Topological insulators are materials that conduct electricity on their surfaceonly, while their core remains dielectric. At the same time, electrons on their surface are resilient to external disturbances or any defects of the surface's material. Previously, scientists from ITMO University have already developed a similar material, which protects electromagnetic waves instead of electrons. In that case, an electromagnetic wave falls on an array of special resonant particles arranged in a particular way. In such a structure, electromagnetic waves propagate only along the structure's edges and fade towards the center.

"When talking about a topological insulator in one-dimensional space, we're talking of some chain, and the topologically protected states emerge on its ends. In two-dimensional space, we'll observe one-dimensional "borders", i.e. lines along which electromagnetic waves or electrons move, and there'll be topologically protected edge states. In 3D, that will be two-dimensional borders, surfaces or domain walls; as a result, protected surface states will emerge," explains Alexander Khanikaev, professor at the City University of New York.

The amazing properties of 3D topological insulators were described by an international group of scientists in the Nature Photonics journal: Alexey Slobozhanyuk, PhD student at ITMO University, S. Hossein Mousavi from the University of Texas at Austin, Xiang Ni, Daria Smirnova and Alexander B. Khanikaev from the City University of New York, and professor Yuri S. Kivshar from Australian National University. The scientists succeeded in modeling such a system where photons behave as relativistic electrons, i.e. electrons that move at speeds close to the speed of light.

Alexander Khanikaev

 To do that, they've used artificial electromagnetic "atoms". Each of them was designed in such a way that when arranged into a periodic array, their spin is similar to that of an electron. This way, while moving from one resonator to another, the photons gain additional properties they normally don't have. In most cases, the photon's spin in a photonic system, i.e. its polarization, is directed either along or perpendicular to its propagation. In the 3D topological insulator's system, the spin can have two different states. What's more, the photon gains effective mass, which they don’t have under normal conditions.

 "Thus, we get totally different physics, which we couldn't even imagine in such synthetic systems as topological insulators. We've generalized the formalism of solid-state physics and now use it in electromagnetic systems. It became possible thanks to using the metamaterials concept. As of now, we are working on a microwave realization of a 3D topological insulator," shares Alexander Khanikaev.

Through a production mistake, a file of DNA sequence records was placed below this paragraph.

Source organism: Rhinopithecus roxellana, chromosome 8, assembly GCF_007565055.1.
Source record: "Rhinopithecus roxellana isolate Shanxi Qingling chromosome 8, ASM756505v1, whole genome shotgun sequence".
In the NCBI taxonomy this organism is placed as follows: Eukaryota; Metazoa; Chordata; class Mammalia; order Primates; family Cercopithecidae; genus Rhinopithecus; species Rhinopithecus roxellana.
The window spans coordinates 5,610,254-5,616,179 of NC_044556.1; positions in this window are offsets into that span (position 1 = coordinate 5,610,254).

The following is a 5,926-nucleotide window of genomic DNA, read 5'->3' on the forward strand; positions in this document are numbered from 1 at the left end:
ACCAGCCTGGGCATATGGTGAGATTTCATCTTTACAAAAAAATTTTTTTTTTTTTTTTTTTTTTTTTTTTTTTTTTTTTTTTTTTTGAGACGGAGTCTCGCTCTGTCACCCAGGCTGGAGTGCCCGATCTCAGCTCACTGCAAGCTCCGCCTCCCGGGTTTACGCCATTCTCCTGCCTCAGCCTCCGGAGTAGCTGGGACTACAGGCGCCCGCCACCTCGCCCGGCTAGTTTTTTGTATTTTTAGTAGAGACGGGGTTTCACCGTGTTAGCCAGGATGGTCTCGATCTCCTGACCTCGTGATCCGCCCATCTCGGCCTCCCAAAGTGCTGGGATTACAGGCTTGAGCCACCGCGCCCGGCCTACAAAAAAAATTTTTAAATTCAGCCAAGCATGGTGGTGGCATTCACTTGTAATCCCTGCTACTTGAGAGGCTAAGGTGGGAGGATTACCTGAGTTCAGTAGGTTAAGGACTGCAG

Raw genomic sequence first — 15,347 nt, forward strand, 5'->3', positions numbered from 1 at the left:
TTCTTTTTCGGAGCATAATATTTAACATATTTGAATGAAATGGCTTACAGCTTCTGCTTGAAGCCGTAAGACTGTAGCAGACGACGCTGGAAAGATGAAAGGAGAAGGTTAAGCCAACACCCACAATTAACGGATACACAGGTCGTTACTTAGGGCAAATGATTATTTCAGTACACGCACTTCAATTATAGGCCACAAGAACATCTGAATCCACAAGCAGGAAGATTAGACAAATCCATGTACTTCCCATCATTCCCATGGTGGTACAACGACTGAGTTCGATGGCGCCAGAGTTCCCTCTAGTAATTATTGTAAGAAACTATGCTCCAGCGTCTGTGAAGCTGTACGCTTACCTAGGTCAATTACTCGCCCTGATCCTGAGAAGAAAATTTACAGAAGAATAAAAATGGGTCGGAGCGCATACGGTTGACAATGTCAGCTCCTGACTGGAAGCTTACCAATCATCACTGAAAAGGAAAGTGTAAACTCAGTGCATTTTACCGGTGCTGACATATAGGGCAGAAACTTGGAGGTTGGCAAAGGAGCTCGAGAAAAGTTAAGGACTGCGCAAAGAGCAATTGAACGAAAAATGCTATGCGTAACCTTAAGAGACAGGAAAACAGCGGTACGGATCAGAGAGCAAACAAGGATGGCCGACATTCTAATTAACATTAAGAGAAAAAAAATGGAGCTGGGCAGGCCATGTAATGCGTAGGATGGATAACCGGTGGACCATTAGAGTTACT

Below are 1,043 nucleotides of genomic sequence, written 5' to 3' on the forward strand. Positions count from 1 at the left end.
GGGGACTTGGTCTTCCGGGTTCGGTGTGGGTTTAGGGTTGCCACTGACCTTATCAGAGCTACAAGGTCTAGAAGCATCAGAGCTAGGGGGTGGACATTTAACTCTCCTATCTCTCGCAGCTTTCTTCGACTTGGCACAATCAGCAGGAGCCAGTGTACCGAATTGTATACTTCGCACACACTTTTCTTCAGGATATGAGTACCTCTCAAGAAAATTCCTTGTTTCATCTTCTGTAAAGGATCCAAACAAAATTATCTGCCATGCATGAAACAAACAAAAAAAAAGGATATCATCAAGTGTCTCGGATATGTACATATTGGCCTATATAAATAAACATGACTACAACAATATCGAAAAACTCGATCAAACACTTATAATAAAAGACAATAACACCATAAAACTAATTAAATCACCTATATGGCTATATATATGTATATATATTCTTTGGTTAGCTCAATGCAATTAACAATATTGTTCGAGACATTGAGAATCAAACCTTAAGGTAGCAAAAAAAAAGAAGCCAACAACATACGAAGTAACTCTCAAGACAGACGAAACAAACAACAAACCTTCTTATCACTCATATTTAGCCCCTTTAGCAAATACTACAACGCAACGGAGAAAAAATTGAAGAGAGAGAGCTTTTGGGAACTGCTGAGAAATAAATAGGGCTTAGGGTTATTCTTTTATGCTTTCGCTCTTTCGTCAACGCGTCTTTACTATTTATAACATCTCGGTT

Different structures of 3D topological insulators can be developed for different applications, depending on the electromagnetic wave's wavelength. The most promising field here is integrated optical systems and communication lines. In such communication lines, the signal can propagate not just linearly, but in different ways, depending on the waveguide's curves, while remaining reflectionless and with zero energy loss.

 One will be able to control the signal by changing the wave's polarization, as in 3D topological insulators it is possible to control both components of the electromagnetic wave. The artificial atoms used in such systems are resonant to both electrical and magnetic fields.

 Theoretically, one would also be able to control the polarization dynamically, thus changing the signal's direction without having to change the waveguides' or optical electronic systems’ physical constructions. That would be possible by making use of electron doping semiconductors or graphene; also, one would be able to change the photonic topological insulators' properties by adjusting the intensity of the wave.

 Alexey Slobozhanyuk

"3D topological insulators can be used in optical chips as well. For instance, topological insulators can synchronize two layers of an optical chip by using an electromagnetic signal that will travel from one layer to another," adds Alexey Slobozhanyuk.

 The use of 3D topological insulators will also simplify the creation of sending and receiving systems that make use of antennas. Usually, one can't have any antennas between the sender and the receiver of electromagnetic signals, as they would disturb the signal. In 3D systems, on the other hand, the antennas can be placed anywhere, and there will be no disturbances, as photons will no longer behave as usual.

"Fundamental research in the field of topological insulators has a great potential in the sence of applying it to practical tasks. And that would be not just stable optical communication lines. By using topological insulators, one would be able to control light scattering and the intensity of photonic systems' interaction with light. This is very important for development of cheaper and more reliable lasers, as common lasers are really sensitive to the slightest deformations of their structure. Solving this problem will greatly increase their efficiency," notes Alexander Khanikaev.

 In the nearest future, the scientists plan to conduct an experiment on using the new 3D topological insulators in the field of microwave radiation, as its results may be used for such important practical applications as mobile networks, Wi-Fi and such. Demonstrating the properties of 3D topological insulators in this field may well become the first step to applying them in practice.